Archive - June 2012
Making opiates safe, efficient in the office
Managing opiates leads to a host of issues with patients, for pre-empting pain while ensuring communication of clear limits and preventing abuse. These goals confound many internists, but clear-cut and easy guidelines presented at Internal Medicine 2012 can help internists achieve the best outcomes.
Diving into delicate patient conversations
Delivering unpleasant news is one of the hardest tasks a physician faces. Assessing sensitive topics heightens the difficulty, and two physicians at Internal Medicine 2012 address ways to handle especially sensitive areas: sexual history, and the inability to safely drive a car.
‘PharManure’ and some drugs to hate the most
Drugs that made this doctor's least-most-wanted list, presented at Internal Medicine 2012, included those that increase costs without improving care, or that raise the risk of antibiotic resistance.
Genetics in Primary Care
Internists becoming the ‘gatekeepers’ for genetic testing
Genetic tests have made tremendous advances, and primary care physicians are going to be the ones who determine whether they're used, and how frequently. Here are a few pointers from Internal Medicine 2012 on what criteria to use.
Obesity and Weight Management
Fighting obesity means fighting evolution's urges to gorge
Physicians seeking to counsel patients on weight management need to start early, be proactive and discuss activity and nutrition at every visit, said one presenter at Internal Medicine 2012.
Serve your trainees a feedback sandwich
The end of residency rotation isn't the only opportunity to teach. Assessing physicians should occur continuously, with a clear plan for a conversation between the attending and the trainee.
Generic irbesartan, escitalopram, ibandronate approved
This regulatory update includes a revision to the label of drospirenone-containing contraceptives and approval of the first generic versions of Avapro (irbesartan) and Avalide (irbesartan and hydrochlorothiazide) tablets for the treatment of high blood pressure.
The Court, the College and an inevitable health care revolution
The Supreme Court is considering the constitutionality of health care reform. Regardless of its decision, health care will change from economic pressures and a desire to make the system better from within.
Does the United States pay its doctors and hospitals too much?
The United States won't control health care costs until it addresses the excessive prices it pays for some health care services.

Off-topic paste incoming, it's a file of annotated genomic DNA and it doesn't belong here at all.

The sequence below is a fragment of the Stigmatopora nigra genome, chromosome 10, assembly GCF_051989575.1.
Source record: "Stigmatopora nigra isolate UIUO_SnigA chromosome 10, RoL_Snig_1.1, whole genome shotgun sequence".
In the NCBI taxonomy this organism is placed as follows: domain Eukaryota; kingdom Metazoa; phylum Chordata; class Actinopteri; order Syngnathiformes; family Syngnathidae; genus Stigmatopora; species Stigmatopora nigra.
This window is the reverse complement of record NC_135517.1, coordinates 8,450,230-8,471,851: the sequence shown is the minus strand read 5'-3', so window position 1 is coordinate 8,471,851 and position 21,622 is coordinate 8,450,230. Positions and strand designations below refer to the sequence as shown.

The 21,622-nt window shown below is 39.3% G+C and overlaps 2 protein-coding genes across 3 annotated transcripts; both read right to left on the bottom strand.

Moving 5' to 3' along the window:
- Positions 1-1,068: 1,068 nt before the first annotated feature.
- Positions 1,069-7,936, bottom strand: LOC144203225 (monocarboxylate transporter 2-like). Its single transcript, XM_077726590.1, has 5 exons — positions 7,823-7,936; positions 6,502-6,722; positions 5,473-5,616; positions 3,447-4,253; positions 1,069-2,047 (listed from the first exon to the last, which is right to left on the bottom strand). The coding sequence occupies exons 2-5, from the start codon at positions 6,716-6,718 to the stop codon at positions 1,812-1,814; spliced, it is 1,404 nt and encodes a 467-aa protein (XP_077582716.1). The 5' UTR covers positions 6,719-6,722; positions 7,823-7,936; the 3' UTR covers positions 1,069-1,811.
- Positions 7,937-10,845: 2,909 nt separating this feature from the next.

Internal Medicine 2012 coverage highlights core topics
Wrap-up coverage of ACP's annual meeting covers how to make opiates safer and more efficient, how to address the sensitive topics of sexual history and an inability to drive, and what are the worst drugs to come to market, among other topics.
CMS aims to prevent fraud while protecting ‘the good guys'
Medicare is focusing heavily on preventing fraud, but with an eye toward not burdening legitimate clinicians. Learn three things a practice can do to reduce its chances of being audited.
Check finances, costs before consolidation
Financially stressed private practices are seeking shelter through acquisition by a hospital chain. But owners need to scrutinize their costs and expenses before entering into negotiations.
ACP honors outstanding chapter activities with John Tooker Evergreen Awards
ACP presented John Tooker Evergreen Awards to six chapters at Internal Medicine 2012. The program provides recognition and visibility to chapters that have successfully implemented programs to increase membership, improve communication, increase member involvement, enhance diversity, foster careers in internal medicine and improve management of the chapter.
Connect with colleagues at a local ACP Scientific Meeting
ACP maintains an updated list of chapter meetings online. Members can call Customer Service at 800-523-1546, extension 2600 (M-F, 9 a.m. to 5 p.m. ET) to receive any other meeting information.
From the MKSAP case studies
A 29-year-old woman is evaluated for a petechial rash of the lower extremities of 3 weeks' duration. The patient reports no bleeding problems except for recent, occasional bleeding from her gums after brushing. Physician examination reveals petechiae limited mainly to both lower extremities, with a few spots noted on her forearms and abdomen. What is the most appropriate next step in management?
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